(8.221)

Towards computing the location of the shear center along the z direction, we first compute the shear stress acting on the cross section due to a shear force V y alone. The magnitude of the shear stress, τ is found using (8.209) as

 (8.222)

Evaluating the integrals and simplification yields,

 (8.223)

Since this shear stress has to be tangential to the cross section, it would be σxz component in the flanges and σxy component in the web. Rewriting equation (8.213) in terms of integration over the perimeter length,

 (8.224)

where So is the total length of the perimeter of the cross section. Evaluating the above equation, (8.224) for the channel section yields,

 (8.225)
Evaluating the integrals in (8.225) and simplifying we obtain,
 (8.226)

For computing the location of the shear center along the y direction, we next compute the shear stress acting on the cross section due to a shear force V z alone. The magnitude of the shear stress, τ is found using (8.209) as

 (8.227)

Integrating the above equation we obtain,

 (8.228)

Since this shear stress has to be tangential to the cross section, as before, it would be σxz component in the flanges and σxy component in the web. Rewriting equation (8.214) in terms of integration over the perimeter length,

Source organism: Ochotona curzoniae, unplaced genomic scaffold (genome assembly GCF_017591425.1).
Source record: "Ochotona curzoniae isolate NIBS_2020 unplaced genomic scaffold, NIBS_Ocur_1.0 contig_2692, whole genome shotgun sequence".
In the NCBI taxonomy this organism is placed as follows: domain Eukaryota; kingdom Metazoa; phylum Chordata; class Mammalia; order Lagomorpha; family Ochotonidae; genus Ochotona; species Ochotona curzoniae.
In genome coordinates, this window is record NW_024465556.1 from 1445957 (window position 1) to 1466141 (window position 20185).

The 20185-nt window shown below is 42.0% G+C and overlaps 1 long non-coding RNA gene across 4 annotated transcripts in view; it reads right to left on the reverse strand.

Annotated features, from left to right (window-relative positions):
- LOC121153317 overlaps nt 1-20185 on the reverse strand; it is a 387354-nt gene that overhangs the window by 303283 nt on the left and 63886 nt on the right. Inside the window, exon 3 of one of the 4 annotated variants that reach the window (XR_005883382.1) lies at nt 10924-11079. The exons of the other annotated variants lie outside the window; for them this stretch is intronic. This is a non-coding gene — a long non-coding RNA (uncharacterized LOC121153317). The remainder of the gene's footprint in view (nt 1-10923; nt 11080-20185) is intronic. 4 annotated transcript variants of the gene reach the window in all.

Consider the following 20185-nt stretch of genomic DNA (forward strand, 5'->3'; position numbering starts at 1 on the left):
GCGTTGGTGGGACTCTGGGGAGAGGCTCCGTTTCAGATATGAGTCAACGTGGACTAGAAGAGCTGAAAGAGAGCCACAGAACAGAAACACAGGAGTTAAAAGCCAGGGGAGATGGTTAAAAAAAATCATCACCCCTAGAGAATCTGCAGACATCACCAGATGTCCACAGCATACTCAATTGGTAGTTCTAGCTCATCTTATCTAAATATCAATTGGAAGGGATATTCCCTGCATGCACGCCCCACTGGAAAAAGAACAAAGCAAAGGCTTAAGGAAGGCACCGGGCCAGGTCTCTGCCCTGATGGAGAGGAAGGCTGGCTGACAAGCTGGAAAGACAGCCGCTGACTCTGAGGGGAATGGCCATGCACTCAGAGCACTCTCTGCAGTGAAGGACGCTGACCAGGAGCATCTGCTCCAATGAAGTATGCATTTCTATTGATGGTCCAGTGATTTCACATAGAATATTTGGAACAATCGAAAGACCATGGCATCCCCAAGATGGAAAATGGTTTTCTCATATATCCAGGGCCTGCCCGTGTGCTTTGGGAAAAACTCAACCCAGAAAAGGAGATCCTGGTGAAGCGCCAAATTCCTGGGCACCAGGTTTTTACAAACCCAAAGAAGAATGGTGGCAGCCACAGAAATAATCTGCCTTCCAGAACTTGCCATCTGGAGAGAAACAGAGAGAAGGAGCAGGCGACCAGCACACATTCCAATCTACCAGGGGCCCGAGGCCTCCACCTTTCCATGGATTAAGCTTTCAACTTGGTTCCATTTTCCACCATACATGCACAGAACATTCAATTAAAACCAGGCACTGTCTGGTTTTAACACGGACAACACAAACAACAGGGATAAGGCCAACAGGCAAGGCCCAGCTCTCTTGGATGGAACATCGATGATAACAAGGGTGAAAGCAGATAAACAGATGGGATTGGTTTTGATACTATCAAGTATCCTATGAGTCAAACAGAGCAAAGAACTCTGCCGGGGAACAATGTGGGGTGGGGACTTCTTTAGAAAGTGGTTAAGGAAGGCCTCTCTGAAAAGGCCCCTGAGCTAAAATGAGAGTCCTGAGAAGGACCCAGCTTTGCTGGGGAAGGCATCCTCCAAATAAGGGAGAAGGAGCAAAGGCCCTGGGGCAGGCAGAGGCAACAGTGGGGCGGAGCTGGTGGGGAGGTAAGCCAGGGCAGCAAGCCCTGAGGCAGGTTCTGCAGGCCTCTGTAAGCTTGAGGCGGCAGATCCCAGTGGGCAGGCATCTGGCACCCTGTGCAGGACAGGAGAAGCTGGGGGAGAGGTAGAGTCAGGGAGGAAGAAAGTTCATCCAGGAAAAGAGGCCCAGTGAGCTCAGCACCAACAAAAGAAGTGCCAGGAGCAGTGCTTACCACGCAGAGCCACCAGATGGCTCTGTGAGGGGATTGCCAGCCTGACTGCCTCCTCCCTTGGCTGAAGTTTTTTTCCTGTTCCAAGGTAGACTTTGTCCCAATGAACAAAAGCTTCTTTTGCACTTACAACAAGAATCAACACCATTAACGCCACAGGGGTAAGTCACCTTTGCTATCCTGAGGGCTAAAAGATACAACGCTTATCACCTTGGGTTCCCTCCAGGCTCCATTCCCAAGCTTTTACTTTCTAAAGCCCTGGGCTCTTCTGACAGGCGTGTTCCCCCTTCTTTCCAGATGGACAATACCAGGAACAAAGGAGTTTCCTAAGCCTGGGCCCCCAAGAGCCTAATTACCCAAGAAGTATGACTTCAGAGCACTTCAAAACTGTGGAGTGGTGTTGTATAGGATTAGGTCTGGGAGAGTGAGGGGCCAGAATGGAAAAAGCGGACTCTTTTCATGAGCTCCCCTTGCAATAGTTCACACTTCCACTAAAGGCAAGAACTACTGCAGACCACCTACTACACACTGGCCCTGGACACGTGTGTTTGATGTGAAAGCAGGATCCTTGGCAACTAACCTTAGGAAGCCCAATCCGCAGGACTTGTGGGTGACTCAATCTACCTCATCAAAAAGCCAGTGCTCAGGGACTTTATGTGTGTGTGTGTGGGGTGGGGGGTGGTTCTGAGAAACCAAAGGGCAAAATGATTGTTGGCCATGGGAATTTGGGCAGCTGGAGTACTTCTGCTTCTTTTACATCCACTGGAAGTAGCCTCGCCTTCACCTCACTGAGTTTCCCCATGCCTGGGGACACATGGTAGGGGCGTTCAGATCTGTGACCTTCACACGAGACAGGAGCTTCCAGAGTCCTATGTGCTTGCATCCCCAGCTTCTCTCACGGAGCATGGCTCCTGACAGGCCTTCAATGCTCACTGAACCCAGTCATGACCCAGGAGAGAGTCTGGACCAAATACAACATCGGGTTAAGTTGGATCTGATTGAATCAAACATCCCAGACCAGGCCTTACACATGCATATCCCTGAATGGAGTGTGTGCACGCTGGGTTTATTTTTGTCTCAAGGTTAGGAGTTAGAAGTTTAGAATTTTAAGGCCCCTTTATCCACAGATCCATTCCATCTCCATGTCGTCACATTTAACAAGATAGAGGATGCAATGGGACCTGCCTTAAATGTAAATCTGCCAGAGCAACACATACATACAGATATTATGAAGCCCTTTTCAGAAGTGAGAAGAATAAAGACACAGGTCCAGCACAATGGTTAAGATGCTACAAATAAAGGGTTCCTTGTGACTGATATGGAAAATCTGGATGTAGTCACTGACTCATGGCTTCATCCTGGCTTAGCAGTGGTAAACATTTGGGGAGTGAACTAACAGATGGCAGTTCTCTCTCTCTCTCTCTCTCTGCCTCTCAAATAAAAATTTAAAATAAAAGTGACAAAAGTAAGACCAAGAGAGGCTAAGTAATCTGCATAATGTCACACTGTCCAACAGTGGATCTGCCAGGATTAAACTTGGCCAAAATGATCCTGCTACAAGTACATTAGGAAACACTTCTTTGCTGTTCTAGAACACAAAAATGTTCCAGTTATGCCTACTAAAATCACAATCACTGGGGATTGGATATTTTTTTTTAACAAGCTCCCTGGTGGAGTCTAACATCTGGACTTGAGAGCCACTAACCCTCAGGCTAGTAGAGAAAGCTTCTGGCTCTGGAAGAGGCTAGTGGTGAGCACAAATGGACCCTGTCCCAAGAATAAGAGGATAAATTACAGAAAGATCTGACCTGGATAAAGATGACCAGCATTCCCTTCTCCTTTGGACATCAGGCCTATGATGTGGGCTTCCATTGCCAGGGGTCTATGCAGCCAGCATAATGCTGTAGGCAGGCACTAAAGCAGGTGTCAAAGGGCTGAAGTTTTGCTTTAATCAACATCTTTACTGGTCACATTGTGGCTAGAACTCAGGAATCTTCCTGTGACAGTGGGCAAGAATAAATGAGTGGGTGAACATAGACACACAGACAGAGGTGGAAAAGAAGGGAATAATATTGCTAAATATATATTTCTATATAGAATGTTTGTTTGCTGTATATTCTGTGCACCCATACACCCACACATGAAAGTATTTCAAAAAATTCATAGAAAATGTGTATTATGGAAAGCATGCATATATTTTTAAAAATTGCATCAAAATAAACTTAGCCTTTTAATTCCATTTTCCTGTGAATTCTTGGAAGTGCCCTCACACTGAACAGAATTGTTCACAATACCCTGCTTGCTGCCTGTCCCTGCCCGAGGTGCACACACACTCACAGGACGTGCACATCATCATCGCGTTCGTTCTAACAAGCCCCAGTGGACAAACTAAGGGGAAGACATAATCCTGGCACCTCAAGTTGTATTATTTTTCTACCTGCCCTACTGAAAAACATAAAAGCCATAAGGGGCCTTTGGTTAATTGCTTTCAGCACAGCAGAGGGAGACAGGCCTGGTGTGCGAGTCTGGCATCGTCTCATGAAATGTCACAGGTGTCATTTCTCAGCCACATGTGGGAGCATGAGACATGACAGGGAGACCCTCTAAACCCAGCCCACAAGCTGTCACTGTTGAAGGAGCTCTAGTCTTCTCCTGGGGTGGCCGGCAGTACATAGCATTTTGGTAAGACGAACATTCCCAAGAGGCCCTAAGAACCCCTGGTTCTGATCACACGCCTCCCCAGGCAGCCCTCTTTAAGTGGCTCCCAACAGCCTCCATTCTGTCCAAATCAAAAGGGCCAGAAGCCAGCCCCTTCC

(8.229)

where So is the total length of the perimeter of the cross section. Evaluating the above equation, (8.229) for the channel section yields,

 (8.230)
Evaluating the integrals and simplifying, we find that ysc = 0!
##### Example 3: Circular arc

The final section that we use to illustrate the procedure to find the shear center is an arc of a circular section with radius R and a uniform thickness t. The arc is assumed to span from -(π - α) θ (π - α). Thus, it is symmetrical about the z direction. For convenience, we assume the origin of the coordinate system to be located at the center of the circle. First, we compute the centroid of the cross section,